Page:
author = "{PGC ADHD Working Group} and {PGC Bipolar Disorder Working Group} and {van Hulzen}, {Kimm J.E.} and Scholz, {Claus J.} and Barbara Franke and Stephan Ripke and Marieke Klein and Andrew McQuillin and Sonuga-Barke, {Edmund J.} and Kelsoe, {John R.} and Mikael Land{\'e}n and Andreassen, {Ole A.} and Lesch, {Klaus Peter} and Heike Weber and Faraone, {Stephen V.} and Alejandro Arias-Vasquez and Andreas Reif and Anney, {Richard J.L.} and Vasquez, {Alejandro Arias} and Arranz, {Maria J.} and Philip Asherson and Banaschewski, {Tobias J.} and M{\`o}nica Bay{\'e}s and Joseph Biederman and Buitelaar, {Jan K.} and Miguel Casas and Alice Charach and Bru Cormand and Jennifer Crosbie and S{\o}ren Dalsgaard and Daly, {Mark J.} and Doyle, {Alysa E.} and Ebstein, {Richard P.} and Josephine Elia and Faraone, {Stephen V.} and Barbara Franke and Christine Freitag and Michael Gill and Hakon Hakonarson and Amaia Hervas and Peter Holmans and Lindsey Kent and Jonna Kuntsi and Nanda Lambregts-Rommelse and Kate Langley and Lesch, {Klaus Peter} and Loo, {Sandra K.} and Joanna Martin and McGough, {James J.} and Howard Edenberg and Tatiana Foroud and John Nurnberger",
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TY - JOUR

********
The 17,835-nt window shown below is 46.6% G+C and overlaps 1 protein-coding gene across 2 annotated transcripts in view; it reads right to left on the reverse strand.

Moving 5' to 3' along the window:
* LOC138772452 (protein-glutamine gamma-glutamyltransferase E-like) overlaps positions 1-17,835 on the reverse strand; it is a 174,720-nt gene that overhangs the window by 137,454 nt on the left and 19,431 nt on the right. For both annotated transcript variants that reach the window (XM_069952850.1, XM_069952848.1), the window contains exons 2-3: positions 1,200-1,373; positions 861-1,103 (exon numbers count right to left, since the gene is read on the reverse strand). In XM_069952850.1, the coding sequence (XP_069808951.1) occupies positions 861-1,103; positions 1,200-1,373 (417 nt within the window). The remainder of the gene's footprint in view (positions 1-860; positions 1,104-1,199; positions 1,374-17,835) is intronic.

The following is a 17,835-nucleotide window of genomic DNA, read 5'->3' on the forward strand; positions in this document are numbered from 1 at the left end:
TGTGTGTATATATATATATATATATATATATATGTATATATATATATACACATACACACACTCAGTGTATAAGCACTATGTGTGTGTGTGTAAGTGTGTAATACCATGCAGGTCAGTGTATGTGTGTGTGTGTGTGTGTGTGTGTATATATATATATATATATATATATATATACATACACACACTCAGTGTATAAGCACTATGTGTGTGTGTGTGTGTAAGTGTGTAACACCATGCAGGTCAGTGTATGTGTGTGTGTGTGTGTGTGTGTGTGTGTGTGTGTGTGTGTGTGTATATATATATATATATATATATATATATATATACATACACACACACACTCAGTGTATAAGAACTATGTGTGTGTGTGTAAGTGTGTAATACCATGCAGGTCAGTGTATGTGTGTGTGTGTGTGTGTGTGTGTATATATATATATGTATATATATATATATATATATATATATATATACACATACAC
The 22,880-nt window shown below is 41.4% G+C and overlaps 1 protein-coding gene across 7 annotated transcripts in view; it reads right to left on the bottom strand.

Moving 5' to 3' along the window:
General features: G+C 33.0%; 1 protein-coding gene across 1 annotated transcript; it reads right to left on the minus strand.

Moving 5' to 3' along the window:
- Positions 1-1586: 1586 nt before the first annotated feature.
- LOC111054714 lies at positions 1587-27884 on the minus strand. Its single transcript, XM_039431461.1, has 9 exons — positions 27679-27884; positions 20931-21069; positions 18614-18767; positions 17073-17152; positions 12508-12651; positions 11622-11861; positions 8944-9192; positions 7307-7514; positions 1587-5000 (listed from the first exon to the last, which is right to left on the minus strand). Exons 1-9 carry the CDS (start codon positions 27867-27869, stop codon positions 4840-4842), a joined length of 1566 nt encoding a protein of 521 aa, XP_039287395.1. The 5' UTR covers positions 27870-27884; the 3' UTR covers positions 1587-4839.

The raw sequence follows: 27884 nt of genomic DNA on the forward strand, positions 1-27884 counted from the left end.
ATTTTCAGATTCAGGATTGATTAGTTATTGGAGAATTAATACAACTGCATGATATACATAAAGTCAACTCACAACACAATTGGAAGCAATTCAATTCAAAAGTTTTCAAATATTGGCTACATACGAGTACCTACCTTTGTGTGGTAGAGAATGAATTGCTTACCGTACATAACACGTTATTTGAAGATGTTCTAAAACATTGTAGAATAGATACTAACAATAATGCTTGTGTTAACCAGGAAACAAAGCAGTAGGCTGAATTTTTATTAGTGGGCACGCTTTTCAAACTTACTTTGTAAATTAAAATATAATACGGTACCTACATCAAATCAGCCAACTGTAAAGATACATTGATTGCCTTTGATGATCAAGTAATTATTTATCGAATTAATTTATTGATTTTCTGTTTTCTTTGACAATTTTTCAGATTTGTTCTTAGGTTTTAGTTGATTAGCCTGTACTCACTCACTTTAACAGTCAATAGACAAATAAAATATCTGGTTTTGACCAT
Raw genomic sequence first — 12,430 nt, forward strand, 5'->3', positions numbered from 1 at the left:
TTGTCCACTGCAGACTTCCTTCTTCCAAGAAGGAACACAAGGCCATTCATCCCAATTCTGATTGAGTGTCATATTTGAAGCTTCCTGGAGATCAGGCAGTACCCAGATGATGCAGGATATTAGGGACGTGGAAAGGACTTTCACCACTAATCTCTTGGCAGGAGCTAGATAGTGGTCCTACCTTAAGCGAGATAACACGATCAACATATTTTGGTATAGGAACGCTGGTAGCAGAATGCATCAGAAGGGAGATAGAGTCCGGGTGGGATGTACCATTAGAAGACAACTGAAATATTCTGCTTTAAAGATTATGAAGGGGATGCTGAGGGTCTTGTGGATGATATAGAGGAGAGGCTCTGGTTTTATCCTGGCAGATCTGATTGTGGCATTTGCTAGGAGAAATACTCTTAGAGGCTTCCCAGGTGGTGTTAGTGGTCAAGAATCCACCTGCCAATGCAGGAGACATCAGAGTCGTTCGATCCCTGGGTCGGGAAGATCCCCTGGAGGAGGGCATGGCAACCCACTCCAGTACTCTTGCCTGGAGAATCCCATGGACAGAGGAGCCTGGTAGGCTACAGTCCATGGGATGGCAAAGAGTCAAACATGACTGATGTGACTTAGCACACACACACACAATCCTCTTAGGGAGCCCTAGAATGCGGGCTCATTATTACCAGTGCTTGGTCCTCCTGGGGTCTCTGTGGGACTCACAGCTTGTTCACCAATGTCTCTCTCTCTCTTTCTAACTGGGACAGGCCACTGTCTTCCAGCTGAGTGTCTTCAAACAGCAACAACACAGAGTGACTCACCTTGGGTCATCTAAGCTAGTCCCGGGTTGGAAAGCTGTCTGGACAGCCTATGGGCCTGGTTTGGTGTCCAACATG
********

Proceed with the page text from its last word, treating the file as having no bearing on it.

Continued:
T1 - Genetic Overlap Between Attention-Deficit/Hyperactivity Disorder and Bipolar Disorder

T2 - Evidence From Genome-wide Association Study Meta-analysis

AU - PGC ADHD Working Group

AU - PGC Bipolar Disorder Working Group

AU - van Hulzen, Kimm J.E.

AU - Scholz, Claus J.

AU - Franke, Barbara

AU - Ripke, Stephan

AU - Klein, Marieke

AU - McQuillin, Andrew

AU - Sonuga-Barke, Edmund J.

AU - Kelsoe, John R.

AU - Landén, Mikael

AU - Andreassen, Ole A.

AU - Lesch, Klaus Peter

AU - Weber, Heike

AU - Faraone, Stephen V.

AU - Arias-Vasquez, Alejandro

AU - Reif, Andreas

AU - Anney, Richard J.L.

AU - Vasquez, Alejandro Arias

AU - Arranz, Maria J.

AU - Asherson, Philip

AU - Banaschewski, Tobias J.

AU - Bayés, Mònica

AU - Biederman, Joseph

AU - Buitelaar, Jan K.

AU - Casas, Miguel

AU - Charach, Alice

AU - Cormand, Bru

AU - Crosbie, Jennifer

AU - Dalsgaard, Søren

AU - Daly, Mark J.

AU - Doyle, Alysa E.

AU - Ebstein, Richard P.

AU - Elia, Josephine

AU - Faraone, Stephen V.

AU - Franke, Barbara

AU - Freitag, Christine

AU - Gill, Michael

AU - Hakonarson, Hakon

AU - Hervas, Amaia

AU - Holmans, Peter

AU - Kent, Lindsey

AU - Kuntsi, Jonna

AU - Lambregts-Rommelse, Nanda

AU - Langley, Kate

AU - Lesch, Klaus Peter

AU - Loo, Sandra K.

AU - Martin, Joanna

AU - McGough, James J.

AU - Edenberg, Howard

AU - Foroud, Tatiana

AU - Nurnberger, John

PY - 2017/11/1

Y1 - 2017/11/1